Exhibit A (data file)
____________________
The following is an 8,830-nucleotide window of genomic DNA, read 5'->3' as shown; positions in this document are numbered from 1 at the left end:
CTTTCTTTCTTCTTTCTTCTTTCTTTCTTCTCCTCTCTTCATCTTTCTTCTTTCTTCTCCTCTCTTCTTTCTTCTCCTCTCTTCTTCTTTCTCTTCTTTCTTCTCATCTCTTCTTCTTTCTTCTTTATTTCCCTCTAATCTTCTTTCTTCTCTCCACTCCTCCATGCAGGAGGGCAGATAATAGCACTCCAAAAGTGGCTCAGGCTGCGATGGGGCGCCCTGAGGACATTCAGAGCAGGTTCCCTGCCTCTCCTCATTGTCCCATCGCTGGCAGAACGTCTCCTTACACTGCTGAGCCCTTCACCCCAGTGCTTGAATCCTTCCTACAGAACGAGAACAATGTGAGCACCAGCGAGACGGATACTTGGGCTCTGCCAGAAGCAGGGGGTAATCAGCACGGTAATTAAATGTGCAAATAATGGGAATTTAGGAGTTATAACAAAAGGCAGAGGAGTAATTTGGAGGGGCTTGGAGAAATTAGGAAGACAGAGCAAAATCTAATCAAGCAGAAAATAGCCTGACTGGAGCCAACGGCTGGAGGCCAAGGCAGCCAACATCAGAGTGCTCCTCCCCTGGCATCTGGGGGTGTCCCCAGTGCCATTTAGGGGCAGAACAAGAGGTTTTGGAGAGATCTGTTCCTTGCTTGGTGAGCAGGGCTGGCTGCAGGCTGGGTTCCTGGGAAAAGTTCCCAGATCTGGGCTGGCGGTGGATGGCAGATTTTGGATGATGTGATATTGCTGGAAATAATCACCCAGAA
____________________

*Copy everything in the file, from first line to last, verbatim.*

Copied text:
The following is an 8,830-nucleotide window of genomic DNA, read 5'->3' as shown; positions in this document are numbered from 1 at the left end:
CTTTCTTTCTTCTTTCTTCTTTCTTTCTTCTCCTCTCTTCATCTTTCTTCTTTCTTCTCCTCTCTTCTTTCTTCTCCTCTCTTCTTCTTTCTCTTCTTTCTTCTCATCTCTTCTTCTTTCTTCTTTATTTCCCTCTAATCTTCTTTCTTCTCTCCACTCCTCCATGCAGGAGGGCAGATAATAGCACTCCAAAAGTGGCTCAGGCTGCGATGGGGCGCCCTGAGGACATTCAGAGCAGGTTCCCTGCCTCTCCTCATTGTCCCATCGCTGGCAGAACGTCTCCTTACACTGCTGAGCCCTTCACCCCAGTGCTTGAATCCTTCCTACAGAACGAGAACAATGTGAGCACCAGCGAGACGGATACTTGGGCTCTGCCAGAAGCAGGGGGTAATCAGCACGGTAATTAAATGTGCAAATAATGGGAATTTAGGAGTTATAACAAAAGGCAGAGGAGTAATTTGGAGGGGCTTGGAGAAATTAGGAAGACAGAGCAAAATCTAATCAAGCAGAAAATAGCCTGACTGGAGCCAACGGCTGGAGGCCAAGGCAGCCAACATCAGAGTGCTCCTCCCCTGGCATCTGGGGGTGTCCCCAGTGCCATTTAGGGGCAGAACAAGAGGTTTTGGAGAGATCTGTTCCTTGCTTGGTGAGCAGGGCTGGCTGCAGGCTGGGTTCCTGGGAAAAGTTCCCAGATCTGGGCTGGCGGTGGATGGCAGATTTTGGATGATGTGATATTGCTGGAAATAATCACCCAGAA